Engineers at the Johns Hopkins Applied Physics Laboratory in Laurel, Maryland, make progress on the spectrometer for NASAs Psyche spacecraft, while observing COVID-19 safety procedures.

Engineers at the Johns Hopkins Applied Physics Laboratory (APL) in Laurel, Maryland, continue to make progress on Psyche's spectrometer while observing COVID-19 safety procedures. Engineers John Goldsten (left) and Sam Fix work on the Gamma Ray/Neutron Spectrometer (GRNS) instrument that will launch aboard the Psyche spacecraft in 2022 to detect, measure and map the asteroid Psyche's elemental composition. The instrument's team at APL moved the majority of its work to video conferencing, which has enabled the team to whittle operations down to requiring just one or two staff members on campus once or twice a week.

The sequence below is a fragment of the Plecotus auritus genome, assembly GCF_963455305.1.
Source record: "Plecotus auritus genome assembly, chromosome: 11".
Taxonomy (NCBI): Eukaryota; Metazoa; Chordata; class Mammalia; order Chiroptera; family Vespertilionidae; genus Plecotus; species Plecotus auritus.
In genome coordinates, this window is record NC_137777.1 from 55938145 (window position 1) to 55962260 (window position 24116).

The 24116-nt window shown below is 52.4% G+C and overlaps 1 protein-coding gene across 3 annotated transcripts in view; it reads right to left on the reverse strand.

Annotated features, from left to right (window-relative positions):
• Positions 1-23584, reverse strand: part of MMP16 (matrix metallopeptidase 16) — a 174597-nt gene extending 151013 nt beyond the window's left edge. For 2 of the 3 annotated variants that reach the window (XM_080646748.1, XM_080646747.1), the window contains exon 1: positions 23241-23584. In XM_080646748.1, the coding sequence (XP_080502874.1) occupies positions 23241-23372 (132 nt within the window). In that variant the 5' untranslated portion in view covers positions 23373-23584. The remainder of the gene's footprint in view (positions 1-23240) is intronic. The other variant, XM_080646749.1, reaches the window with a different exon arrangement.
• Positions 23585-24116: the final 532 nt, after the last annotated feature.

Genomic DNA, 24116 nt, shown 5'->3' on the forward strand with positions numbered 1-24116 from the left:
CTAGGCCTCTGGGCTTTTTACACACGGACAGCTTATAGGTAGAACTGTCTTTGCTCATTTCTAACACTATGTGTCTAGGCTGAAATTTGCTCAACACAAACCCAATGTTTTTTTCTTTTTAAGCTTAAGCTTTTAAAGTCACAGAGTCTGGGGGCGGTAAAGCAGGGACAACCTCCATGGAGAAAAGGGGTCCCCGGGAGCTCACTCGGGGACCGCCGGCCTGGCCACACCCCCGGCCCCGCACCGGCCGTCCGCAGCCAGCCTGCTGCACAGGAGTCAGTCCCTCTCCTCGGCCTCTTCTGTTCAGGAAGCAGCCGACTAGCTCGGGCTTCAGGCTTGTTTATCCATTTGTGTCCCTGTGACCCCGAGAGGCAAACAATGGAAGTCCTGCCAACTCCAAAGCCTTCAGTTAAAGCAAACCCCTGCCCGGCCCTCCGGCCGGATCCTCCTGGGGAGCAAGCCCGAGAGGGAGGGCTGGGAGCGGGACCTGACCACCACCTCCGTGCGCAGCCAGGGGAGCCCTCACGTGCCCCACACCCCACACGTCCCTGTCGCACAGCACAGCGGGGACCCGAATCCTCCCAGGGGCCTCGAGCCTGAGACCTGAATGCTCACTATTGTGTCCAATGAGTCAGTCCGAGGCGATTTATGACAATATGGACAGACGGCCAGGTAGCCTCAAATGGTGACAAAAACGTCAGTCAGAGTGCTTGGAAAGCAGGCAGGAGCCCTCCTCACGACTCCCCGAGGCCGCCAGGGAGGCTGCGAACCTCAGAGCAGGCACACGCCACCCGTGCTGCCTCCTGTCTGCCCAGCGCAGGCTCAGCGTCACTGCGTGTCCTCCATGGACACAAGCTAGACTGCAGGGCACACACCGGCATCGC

Arizona State University leads the Psyche mission. NASA's Jet Propulsion Laboratory in Southern California is responsible for the mission's overall management, system engineering, integration and test, and mission operations. Maxar Technologies is providing a high-power solar electric propulsion spacecraft chassis. For more information about NASA's Psyche mission go to: http://www.nasa.gov/psyche or https://psyche.asu.edu/

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